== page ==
"Good-evening, Captain Rushton," he said, with a forced smile. "Sit down. I am glad to see you."

"Thank you, Mr. Davis. It will be the last call I shall make upon you for a considerable time."

"Indeed--how is that?"

"I sail to-morrow for Calcutta."

"Indeed--that is a long voyage."

"Yes, it takes considerable time. I don't like to leave my wife and boy for so long, but we sailors have to suffer a good many privations."

"True; I hardly think I should enjoy such a life."

"Still," said the captain, "it has its compensations. I like the free, wild life of the sea. The ocean, even in its stormiest aspects, has a charm for me."

"It hasn't much for me," said the superintendent, shrugging his shoulders. "Seasickness takes away all the romance that poets have invested it with."

Captain Rushton laughed.

"Seasickness!" he repeated. "Yes, that is truly a disagreeable malady. I remember once having a lady of rank as passenger on board my ship--a Lady Alice Graham. She was prostrated by seasickness, which is no respecter of persons, and a more forlorn, unhappy mortal I never expect to see. She would have been glad, I am convinced, to exchange places with her maid, who seemed to thrive upon the sea air."

"I wish you a prosperous voyage, captain."

"Thank you. If things go well, I expect to come home with quite an addition to my little savings. And that brings me to the object of my visit this evening. You must know, Mr. Davis, I have saved up in the last ten years a matter of five thousand dollars."

"Five thousand dollars!" repeated the superintendent, pricking up his ears.

"Yes, it has been saved by economy and self-denial. Wouldn't my wife be surprised if she knew her husband were so rich?"

"Your wife doesn't know of it?" asked the superintendent, surprised.

"Not at all. I have told her I have something, and she may suppose I have a few hundred dollars, but I have never told her how much. I want to surprise her some day."

"Just so."

"Now, Mr. Davis, for the object of my errand. I am no financier, and know nothing of investments. I suppose you do. I want you to take this money, and take care of it, while I am gone on my present voyage. I meant to make inquiries myself for a suitable investment, but I have been summoned by my owners to leave at a day's notice, and have no time for it. Can you oblige me by taking care of the money?"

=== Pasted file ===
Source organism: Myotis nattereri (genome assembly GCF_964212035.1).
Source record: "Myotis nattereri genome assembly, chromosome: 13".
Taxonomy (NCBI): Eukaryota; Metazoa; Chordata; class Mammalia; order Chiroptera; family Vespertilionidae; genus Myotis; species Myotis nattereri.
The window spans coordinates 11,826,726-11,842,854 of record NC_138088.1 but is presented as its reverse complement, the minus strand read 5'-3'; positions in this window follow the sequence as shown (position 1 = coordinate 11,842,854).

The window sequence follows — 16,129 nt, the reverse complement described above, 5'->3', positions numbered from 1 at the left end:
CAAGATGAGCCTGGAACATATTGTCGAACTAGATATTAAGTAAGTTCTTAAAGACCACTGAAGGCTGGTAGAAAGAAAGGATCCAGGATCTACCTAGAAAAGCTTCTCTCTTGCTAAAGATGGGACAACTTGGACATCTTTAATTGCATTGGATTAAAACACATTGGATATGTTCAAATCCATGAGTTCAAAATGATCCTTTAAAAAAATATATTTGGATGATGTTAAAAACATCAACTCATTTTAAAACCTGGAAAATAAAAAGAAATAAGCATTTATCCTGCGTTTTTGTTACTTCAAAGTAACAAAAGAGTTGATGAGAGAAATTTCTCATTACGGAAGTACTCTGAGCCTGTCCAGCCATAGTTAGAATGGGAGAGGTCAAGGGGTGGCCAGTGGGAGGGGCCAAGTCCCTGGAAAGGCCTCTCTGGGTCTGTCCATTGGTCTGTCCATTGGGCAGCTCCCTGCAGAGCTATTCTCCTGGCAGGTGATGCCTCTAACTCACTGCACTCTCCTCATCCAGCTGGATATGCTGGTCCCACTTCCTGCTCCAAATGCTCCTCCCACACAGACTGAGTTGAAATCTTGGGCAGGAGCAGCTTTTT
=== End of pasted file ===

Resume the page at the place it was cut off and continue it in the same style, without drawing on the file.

"Certainly, captain," said the superintendent, briskly. "I shall have great pleasure in obliging an old friend."

"I am much obliged to you."

"Don't mention it. I have large sums of my own to invest, and it is no extra trouble to look after your money. Am I to pay the interest to your wife?"

"No. I have left a separate fund in a savings bank for her to draw upon. As I told you, I want to surprise her by and by. So not a word, if you please, about this deposit."

"Your wishes shall be regarded," said the superintendent. "Have you brought the money with you?"

"Yes," said the captain, drawing from his pocket a large wallet. "I have got the whole amount here in large bills. Count it, if you please, and see that it is all right."

The superintendent took the roll of bills from the hands of his neighbor, and counted them over twice.

"It is quite right," he said. "Here are five thousand dollars. Now let me write you a receipt for them."

He drew before him a sheet of paper, and dipping his pen in the inkstand, wrote a receipt in the usual form, which he handed back to the captain, who received it and put it back in his wallet.

"Now," said the captain, in a tone of satisfaction, "my most important business is transacted. You will keep this money, investing it according to your best judgment. If anything should happen to me," he added, his voice faltering a little, "you will pay it over to my wife and child."

"Assuredly," said the superintendent; "but don't let us think of such a sad contingency. I fully expect to pay it back into your own hands with handsome interest."

"Let us hope so," said the captain, recovering his cheerfulness. "Our destinies are in the hands of a kind Providence. And now good-by! I leave early to-morrow morning, and I must pass the rest of the evening with my own family."

"Good-night, captain," said the superintendent, accompanying him to the door. "I renew my wish that you have a prosperous and profitable voyage, and be restored in good time to your family and friends."

"Amen!" said the captain.

The superintendent went back to his study, his heart lightened of its anxiety.

"Could anything be more fortunate?" he ejaculated, "This help comes to me just when it is most needed. Thanks to my special deposit, I can make my semi-annual settlement, and have two thousand dollars over. It's lucky the captain knows nothing of my Wall Street speculations. He might not have been quite so ready to leave his money in my hands. It's not a bad thing to be a banker," and he rubbed his hands together with hilarity.